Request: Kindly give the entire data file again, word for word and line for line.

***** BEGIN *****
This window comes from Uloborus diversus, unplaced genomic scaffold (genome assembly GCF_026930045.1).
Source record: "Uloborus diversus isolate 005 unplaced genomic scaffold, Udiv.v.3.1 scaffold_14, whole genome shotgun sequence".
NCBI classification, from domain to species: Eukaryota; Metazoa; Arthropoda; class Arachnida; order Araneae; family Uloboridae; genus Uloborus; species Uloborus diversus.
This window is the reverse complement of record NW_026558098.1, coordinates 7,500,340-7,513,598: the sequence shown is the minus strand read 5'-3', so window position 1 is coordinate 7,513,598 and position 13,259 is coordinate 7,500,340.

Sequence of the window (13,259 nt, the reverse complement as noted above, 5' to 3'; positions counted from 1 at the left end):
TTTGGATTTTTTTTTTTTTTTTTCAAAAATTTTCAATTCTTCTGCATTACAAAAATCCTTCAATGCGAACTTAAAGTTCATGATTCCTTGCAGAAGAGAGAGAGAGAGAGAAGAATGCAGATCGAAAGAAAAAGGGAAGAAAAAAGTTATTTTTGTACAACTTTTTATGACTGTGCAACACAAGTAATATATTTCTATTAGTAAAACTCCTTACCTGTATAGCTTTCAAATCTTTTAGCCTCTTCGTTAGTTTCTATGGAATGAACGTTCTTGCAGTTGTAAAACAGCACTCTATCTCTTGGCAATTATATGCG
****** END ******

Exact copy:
This window comes from Uloborus diversus, unplaced genomic scaffold (genome assembly GCF_026930045.1).
Source record: "Uloborus diversus isolate 005 unplaced genomic scaffold, Udiv.v.3.1 scaffold_14, whole genome shotgun sequence".
NCBI classification, from domain to species: Eukaryota; Metazoa; Arthropoda; class Arachnida; order Araneae; family Uloboridae; genus Uloborus; species Uloborus diversus.
This window is the reverse complement of record NW_026558098.1, coordinates 7,500,340-7,513,598: the sequence shown is the minus strand read 5'-3', so window position 1 is coordinate 7,513,598 and position 13,259 is coordinate 7,500,340.

Sequence of the window (13,259 nt, the reverse complement as noted above, 5' to 3'; positions counted from 1 at the left end):
TTTGGATTTTTTTTTTTTTTTTTCAAAAATTTTCAATTCTTCTGCATTACAAAAATCCTTCAATGCGAACTTAAAGTTCATGATTCCTTGCAGAAGAGAGAGAGAGAGAGAAGAATGCAGATCGAAAGAAAAAGGGAAGAAAAAAGTTATTTTTGTACAACTTTTTATGACTGTGCAACACAAGTAATATATTTCTATTAGTAAAACTCCTTACCTGTATAGCTTTCAAATCTTTTAGCCTCTTCGTTAGTTTCTATGGAATGAACGTTCTTGCAGTTGTAAAACAGCACTCTATCTCTTGGCAATTATATGCG